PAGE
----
Taranaki appears to have dodged another Covid-19 bullet - with no cases found after the virus was detected in New Plymouth wastewater.
But locals are not taking anything for granted, with hundreds turning up to be tested at clinics across the province.
Taranaki has been on edge since positive wastewater samples taken on Tuesday and Thursday last were announced.
After a slow response over the weekend, vehicles queued around the block at the Taranaki Base Hospital Covid-19 testing station today as dozens of people waited to do their bit to rule out community transmission in the province.
Geologist Tom Sommerville had recently returned to New Zealand.
"I just came back from Australia a week-and-a-half ago so I thought I'd better be safe rather than sorry and do the right thing."
A man, who preferred not to give his name, said he was feeling off colour.
"I haven't been feeling well this past week and we heard it advertised that you have to come in and have a test."
A bank worker was in the same boat.
"I'm symptomatic so take a step back, but yeah, I've got to deal with customers everyday so that's why I'm here."
A prominent rugby coach, who also asked not to be named, was also in the queue.
"We've just come back from Australia about three weeks ago so we're just answering the call."
In a media release today, the Ministry of Health said all the Covid-19 tests processed in New Plymouth since Friday had so far returned negative results.
Only 80 people were tested on Saturday, but double that number turned up to have a nasal swab taken yesterday.
A quarter of Sunday's tests were negative and results for the remainder should be known later today.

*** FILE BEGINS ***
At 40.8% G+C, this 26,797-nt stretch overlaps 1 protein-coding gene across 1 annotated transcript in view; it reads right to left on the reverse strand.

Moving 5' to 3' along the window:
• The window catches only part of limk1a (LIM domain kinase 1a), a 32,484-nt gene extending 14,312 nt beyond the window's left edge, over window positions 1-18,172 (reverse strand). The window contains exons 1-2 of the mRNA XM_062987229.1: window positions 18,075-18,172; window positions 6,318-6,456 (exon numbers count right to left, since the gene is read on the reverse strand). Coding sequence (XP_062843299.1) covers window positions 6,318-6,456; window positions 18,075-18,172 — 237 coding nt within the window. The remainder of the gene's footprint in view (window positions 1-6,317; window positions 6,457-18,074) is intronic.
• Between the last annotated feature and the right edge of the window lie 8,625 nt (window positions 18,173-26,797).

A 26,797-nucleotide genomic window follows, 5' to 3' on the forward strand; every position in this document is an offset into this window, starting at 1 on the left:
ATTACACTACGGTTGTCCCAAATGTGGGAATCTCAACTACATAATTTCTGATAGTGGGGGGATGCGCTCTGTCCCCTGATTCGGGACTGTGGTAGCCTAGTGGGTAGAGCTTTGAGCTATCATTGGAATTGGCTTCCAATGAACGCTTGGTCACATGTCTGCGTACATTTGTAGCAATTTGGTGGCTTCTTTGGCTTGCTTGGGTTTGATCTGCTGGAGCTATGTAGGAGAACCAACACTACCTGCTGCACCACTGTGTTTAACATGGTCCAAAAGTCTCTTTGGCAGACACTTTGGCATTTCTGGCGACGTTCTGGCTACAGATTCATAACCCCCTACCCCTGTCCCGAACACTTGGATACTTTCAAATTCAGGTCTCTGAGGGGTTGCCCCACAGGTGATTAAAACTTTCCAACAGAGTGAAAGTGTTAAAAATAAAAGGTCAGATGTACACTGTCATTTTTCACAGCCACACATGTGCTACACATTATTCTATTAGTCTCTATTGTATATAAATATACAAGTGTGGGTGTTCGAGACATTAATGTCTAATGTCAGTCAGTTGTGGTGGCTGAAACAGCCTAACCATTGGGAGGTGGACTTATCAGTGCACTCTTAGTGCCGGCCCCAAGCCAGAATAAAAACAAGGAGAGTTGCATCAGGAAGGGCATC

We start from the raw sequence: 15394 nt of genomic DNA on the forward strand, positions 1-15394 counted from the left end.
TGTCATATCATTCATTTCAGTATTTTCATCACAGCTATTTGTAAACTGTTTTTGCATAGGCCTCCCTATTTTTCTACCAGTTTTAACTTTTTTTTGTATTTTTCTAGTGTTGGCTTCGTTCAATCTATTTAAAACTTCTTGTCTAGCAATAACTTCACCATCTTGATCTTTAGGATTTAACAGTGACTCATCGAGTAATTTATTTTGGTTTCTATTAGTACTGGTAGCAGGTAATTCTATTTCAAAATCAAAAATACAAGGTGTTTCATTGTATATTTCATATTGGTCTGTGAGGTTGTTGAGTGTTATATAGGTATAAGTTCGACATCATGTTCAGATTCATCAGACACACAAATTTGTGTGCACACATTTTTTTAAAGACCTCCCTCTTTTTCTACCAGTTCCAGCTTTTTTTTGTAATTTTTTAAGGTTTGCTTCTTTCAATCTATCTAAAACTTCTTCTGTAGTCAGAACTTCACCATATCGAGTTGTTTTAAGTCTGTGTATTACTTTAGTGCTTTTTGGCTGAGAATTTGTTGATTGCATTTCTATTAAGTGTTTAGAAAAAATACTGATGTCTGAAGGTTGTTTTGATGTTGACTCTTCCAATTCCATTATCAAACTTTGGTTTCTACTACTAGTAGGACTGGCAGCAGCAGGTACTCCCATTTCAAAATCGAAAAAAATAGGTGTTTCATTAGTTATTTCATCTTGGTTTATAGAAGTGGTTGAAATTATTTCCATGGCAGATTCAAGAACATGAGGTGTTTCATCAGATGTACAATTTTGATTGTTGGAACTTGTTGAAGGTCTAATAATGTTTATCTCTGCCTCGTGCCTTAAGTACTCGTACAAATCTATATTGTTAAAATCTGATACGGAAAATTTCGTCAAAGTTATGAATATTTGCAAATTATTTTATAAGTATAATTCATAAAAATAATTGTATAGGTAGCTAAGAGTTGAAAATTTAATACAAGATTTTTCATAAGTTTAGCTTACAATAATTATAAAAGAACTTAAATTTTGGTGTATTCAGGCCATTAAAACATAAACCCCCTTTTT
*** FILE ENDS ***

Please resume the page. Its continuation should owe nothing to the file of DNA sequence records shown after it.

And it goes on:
The Taranaki District Health Board said a further 200 nasal swabs were taken today.
There was good news on the wastewater testing front too.
The Ministry of Health said preliminary results from new wastewater testing had comeback clear of Covid-19.
New Plymouth deputy mayor Richard Jordan said the results were good news.
"We're very relieved that the tests have so far come back negative, but we still encourage everyone that if they have any symptoms, please get tested, please continue to use contact tracing and if in any doubt self-isolate."
He said this incident reinforced how important wastewater testing was in keeping tabs on what is a very dangerous virus.
"We're not out of the woods yet and we'll continue to keep a close eye on the situation as further test results are expected in the coming days."
Taranaki Chamber of Commerce chief executive Arun Chaudhari said this latest incident was a reminder to remain vigilant.
"We have the virus lurking dangerously close to us. Any seaport or airport could be a conduit for it to enter and what's really kept it at bay all this time is us being disciplined more than most other nations."
He said people should continue to use the contact tracing app and get the vaccine when it is offered to them.
Māori Party co-leader Debbie Ngarewa-Packer said the Taranaki District Health Board had indicated to her the Delta variant was most likely the strain in the wastewater.
"By Wednesday they have some tests coming back that should tell them a little more I guess, but we did ask what particular strain is it and the response was that the only strain going around at the moment is the Delta strain."
A Ngāti Ruanui leader, Ngarewa-Packer also wanted wastewater testing to extend beyond the New Plymouth district.
"We sought assurance that South Taranaki waters were being tested and to be honest I think the answer was no, so yeah, we wanted to have confirmation that all parts of Taranaki were being ruled out."
The Ministry of Health said results from wastewater samples taken from wider Taranaki were expected tomorrow.
It said no attempt has been made to find out what variant of the virus was present in the wastewater in New Plymouth because initial results indicated this would be unsuccessful due the low amounts present.
It continued to ask that people in Taranaki who were symptomatic or who had recently returned from Australia to get tested.
Taranaki has recently found itself the focus of Covid-19 scares involving foreign-flagged fishing vessels with infected mariners onboard.
Earlier, a family travelled to the region after a member tested positive after leaving managed isolation.